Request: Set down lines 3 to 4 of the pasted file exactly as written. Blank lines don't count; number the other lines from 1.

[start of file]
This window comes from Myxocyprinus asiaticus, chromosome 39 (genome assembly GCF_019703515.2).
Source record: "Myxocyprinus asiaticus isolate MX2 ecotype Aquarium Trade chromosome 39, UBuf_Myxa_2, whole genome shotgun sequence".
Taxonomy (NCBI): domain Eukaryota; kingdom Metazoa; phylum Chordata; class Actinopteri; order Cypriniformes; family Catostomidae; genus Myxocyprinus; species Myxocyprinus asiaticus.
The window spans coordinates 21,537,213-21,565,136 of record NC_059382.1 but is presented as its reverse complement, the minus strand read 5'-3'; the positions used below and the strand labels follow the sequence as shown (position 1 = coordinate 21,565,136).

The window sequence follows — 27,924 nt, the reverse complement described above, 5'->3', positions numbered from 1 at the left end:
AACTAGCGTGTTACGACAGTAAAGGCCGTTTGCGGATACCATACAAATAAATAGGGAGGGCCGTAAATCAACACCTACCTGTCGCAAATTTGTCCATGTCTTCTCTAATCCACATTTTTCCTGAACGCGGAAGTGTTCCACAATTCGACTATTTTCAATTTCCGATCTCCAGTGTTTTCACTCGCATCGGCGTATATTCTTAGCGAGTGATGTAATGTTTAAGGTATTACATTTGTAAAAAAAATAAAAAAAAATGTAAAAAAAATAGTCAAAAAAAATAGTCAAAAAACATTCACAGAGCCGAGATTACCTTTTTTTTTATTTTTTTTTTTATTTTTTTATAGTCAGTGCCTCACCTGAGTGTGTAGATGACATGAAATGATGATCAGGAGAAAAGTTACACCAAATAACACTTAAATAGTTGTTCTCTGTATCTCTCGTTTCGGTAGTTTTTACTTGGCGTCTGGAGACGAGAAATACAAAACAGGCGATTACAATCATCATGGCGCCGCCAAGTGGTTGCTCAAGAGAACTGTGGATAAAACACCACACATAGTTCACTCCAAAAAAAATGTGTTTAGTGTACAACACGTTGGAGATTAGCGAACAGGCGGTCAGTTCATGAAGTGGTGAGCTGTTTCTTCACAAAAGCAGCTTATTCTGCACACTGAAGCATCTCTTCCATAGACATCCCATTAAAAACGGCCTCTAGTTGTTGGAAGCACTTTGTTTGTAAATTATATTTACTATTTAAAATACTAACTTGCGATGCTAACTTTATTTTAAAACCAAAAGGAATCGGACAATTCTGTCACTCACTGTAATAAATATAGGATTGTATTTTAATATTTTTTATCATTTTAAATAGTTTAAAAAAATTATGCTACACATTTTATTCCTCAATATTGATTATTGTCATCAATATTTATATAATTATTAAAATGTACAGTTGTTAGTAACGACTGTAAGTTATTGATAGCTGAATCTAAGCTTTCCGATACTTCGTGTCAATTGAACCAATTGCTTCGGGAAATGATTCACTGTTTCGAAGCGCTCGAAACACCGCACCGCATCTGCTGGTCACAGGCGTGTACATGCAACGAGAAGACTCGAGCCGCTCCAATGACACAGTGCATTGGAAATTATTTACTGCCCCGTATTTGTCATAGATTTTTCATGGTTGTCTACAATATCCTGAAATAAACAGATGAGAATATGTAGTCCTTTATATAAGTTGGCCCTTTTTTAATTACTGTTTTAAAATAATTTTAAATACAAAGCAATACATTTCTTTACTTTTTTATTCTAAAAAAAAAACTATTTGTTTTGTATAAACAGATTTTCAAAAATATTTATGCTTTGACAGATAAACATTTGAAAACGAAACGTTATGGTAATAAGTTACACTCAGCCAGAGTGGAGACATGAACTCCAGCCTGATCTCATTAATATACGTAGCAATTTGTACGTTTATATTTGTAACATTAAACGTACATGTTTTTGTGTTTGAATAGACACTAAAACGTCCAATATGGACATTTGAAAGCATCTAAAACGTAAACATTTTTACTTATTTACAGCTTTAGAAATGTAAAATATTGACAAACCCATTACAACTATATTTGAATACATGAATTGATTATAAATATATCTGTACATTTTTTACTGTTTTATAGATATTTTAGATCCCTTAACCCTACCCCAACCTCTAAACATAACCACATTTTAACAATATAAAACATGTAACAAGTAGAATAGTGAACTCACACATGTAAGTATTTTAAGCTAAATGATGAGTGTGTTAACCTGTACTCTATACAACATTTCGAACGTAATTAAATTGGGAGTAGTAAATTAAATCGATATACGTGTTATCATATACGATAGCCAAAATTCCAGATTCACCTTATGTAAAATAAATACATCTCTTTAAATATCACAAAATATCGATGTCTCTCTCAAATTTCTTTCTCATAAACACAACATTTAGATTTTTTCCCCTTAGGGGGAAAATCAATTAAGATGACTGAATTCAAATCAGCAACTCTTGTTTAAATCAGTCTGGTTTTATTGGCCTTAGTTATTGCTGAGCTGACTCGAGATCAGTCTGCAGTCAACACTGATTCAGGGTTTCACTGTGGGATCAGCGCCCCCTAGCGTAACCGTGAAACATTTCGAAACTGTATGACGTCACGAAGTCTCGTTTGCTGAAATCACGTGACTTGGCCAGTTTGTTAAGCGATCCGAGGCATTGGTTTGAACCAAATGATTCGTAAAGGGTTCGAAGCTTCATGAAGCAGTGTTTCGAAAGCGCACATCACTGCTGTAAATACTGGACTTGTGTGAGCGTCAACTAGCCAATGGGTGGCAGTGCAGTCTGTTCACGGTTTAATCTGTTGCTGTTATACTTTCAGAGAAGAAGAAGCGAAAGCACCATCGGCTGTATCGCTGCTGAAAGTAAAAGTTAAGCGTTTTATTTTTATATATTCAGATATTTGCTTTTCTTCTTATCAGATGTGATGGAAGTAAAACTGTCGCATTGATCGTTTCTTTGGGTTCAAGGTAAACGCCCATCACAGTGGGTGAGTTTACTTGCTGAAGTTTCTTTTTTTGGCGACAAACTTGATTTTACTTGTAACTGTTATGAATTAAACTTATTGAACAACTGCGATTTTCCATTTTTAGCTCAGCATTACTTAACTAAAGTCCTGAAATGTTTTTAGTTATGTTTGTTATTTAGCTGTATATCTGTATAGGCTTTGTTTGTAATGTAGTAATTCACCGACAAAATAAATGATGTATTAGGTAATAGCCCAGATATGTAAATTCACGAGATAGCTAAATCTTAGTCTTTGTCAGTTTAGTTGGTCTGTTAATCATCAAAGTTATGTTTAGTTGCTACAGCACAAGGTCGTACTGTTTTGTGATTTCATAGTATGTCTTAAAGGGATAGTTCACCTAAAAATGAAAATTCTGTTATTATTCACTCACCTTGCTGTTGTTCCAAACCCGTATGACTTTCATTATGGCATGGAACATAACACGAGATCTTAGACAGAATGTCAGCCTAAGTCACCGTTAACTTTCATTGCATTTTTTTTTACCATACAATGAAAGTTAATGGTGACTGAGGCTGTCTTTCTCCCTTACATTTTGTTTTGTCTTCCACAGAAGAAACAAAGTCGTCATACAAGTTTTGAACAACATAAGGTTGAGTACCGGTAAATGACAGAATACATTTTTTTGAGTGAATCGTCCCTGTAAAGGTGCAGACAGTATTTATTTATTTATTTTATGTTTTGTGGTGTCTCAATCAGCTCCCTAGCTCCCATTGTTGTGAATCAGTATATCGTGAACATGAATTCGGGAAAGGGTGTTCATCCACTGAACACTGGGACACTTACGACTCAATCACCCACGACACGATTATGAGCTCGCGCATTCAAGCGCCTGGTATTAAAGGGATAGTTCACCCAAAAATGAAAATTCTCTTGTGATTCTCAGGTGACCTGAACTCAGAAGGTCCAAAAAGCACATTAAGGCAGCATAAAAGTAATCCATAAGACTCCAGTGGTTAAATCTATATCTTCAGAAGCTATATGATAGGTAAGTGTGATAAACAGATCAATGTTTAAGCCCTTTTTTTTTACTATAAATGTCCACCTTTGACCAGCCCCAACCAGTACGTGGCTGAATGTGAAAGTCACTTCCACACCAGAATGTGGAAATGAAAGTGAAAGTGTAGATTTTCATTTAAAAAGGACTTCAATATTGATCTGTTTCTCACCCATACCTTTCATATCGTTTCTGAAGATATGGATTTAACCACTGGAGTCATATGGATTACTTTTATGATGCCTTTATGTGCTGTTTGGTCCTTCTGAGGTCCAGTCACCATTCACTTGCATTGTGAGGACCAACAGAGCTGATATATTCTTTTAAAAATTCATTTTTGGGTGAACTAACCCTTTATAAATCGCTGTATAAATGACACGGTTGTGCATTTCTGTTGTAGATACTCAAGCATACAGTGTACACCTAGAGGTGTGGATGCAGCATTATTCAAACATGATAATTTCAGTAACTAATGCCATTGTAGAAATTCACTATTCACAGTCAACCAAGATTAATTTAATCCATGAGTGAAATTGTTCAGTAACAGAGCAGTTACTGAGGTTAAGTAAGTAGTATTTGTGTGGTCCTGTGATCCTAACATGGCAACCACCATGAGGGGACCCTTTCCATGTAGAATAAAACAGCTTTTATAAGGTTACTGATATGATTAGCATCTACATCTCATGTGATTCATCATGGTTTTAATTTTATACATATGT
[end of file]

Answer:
Taxonomy (NCBI): domain Eukaryota; kingdom Metazoa; phylum Chordata; class Actinopteri; order Cypriniformes; family Catostomidae; genus Myxocyprinus; species Myxocyprinus asiaticus.
The window spans coordinates 21,537,213-21,565,136 of record NC_059382.1 but is presented as its reverse complement, the minus strand read 5'-3'; the positions used below and the strand labels follow the sequence as shown (position 1 = coordinate 21,565,136).